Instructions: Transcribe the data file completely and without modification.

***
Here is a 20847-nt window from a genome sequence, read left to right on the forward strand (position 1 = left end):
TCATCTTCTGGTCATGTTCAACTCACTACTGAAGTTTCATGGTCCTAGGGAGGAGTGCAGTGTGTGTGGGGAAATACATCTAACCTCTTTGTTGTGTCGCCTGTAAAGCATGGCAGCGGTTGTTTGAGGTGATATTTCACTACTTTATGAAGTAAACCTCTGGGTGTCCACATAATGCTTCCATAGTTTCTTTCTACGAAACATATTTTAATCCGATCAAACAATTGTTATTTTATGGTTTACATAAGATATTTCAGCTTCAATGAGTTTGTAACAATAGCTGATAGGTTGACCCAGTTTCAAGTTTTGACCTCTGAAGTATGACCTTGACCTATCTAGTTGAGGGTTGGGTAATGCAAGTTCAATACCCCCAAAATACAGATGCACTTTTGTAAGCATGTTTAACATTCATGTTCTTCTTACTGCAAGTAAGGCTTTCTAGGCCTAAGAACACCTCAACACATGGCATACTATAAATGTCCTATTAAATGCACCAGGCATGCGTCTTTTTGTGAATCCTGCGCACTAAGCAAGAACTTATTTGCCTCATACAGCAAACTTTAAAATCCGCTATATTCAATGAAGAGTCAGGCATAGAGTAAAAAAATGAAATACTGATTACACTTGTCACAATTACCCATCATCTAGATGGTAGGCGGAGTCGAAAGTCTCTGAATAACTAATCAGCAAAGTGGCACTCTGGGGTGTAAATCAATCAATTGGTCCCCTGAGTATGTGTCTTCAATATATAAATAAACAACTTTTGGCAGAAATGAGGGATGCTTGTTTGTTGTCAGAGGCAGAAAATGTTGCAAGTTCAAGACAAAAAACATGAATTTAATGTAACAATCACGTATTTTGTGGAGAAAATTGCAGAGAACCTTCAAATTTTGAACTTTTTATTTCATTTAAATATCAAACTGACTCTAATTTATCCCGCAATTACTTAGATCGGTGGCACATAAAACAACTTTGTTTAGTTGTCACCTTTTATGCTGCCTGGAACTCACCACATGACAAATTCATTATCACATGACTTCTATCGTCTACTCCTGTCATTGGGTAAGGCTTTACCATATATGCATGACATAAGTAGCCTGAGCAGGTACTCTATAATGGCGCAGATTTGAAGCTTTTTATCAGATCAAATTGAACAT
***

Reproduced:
Here is a 20847-nt window from a genome sequence, read left to right on the forward strand (position 1 = left end):
TCATCTTCTGGTCATGTTCAACTCACTACTGAAGTTTCATGGTCCTAGGGAGGAGTGCAGTGTGTGTGGGGAAATACATCTAACCTCTTTGTTGTGTCGCCTGTAAAGCATGGCAGCGGTTGTTTGAGGTGATATTTCACTACTTTATGAAGTAAACCTCTGGGTGTCCACATAATGCTTCCATAGTTTCTTTCTACGAAACATATTTTAATCCGATCAAACAATTGTTATTTTATGGTTTACATAAGATATTTCAGCTTCAATGAGTTTGTAACAATAGCTGATAGGTTGACCCAGTTTCAAGTTTTGACCTCTGAAGTATGACCTTGACCTATCTAGTTGAGGGTTGGGTAATGCAAGTTCAATACCCCCAAAATACAGATGCACTTTTGTAAGCATGTTTAACATTCATGTTCTTCTTACTGCAAGTAAGGCTTTCTAGGCCTAAGAACACCTCAACACATGGCATACTATAAATGTCCTATTAAATGCACCAGGCATGCGTCTTTTTGTGAATCCTGCGCACTAAGCAAGAACTTATTTGCCTCATACAGCAAACTTTAAAATCCGCTATATTCAATGAAGAGTCAGGCATAGAGTAAAAAAATGAAATACTGATTACACTTGTCACAATTACCCATCATCTAGATGGTAGGCGGAGTCGAAAGTCTCTGAATAACTAATCAGCAAAGTGGCACTCTGGGGTGTAAATCAATCAATTGGTCCCCTGAGTATGTGTCTTCAATATATAAATAAACAACTTTTGGCAGAAATGAGGGATGCTTGTTTGTTGTCAGAGGCAGAAAATGTTGCAAGTTCAAGACAAAAAACATGAATTTAATGTAACAATCACGTATTTTGTGGAGAAAATTGCAGAGAACCTTCAAATTTTGAACTTTTTATTTCATTTAAATATCAAACTGACTCTAATTTATCCCGCAATTACTTAGATCGGTGGCACATAAAACAACTTTGTTTAGTTGTCACCTTTTATGCTGCCTGGAACTCACCACATGACAAATTCATTATCACATGACTTCTATCGTCTACTCCTGTCATTGGGTAAGGCTTTACCATATATGCATGACATAAGTAGCCTGAGCAGGTACTCTATAATGGCGCAGATTTGAAGCTTTTTATCAGATCAAATTGAACAT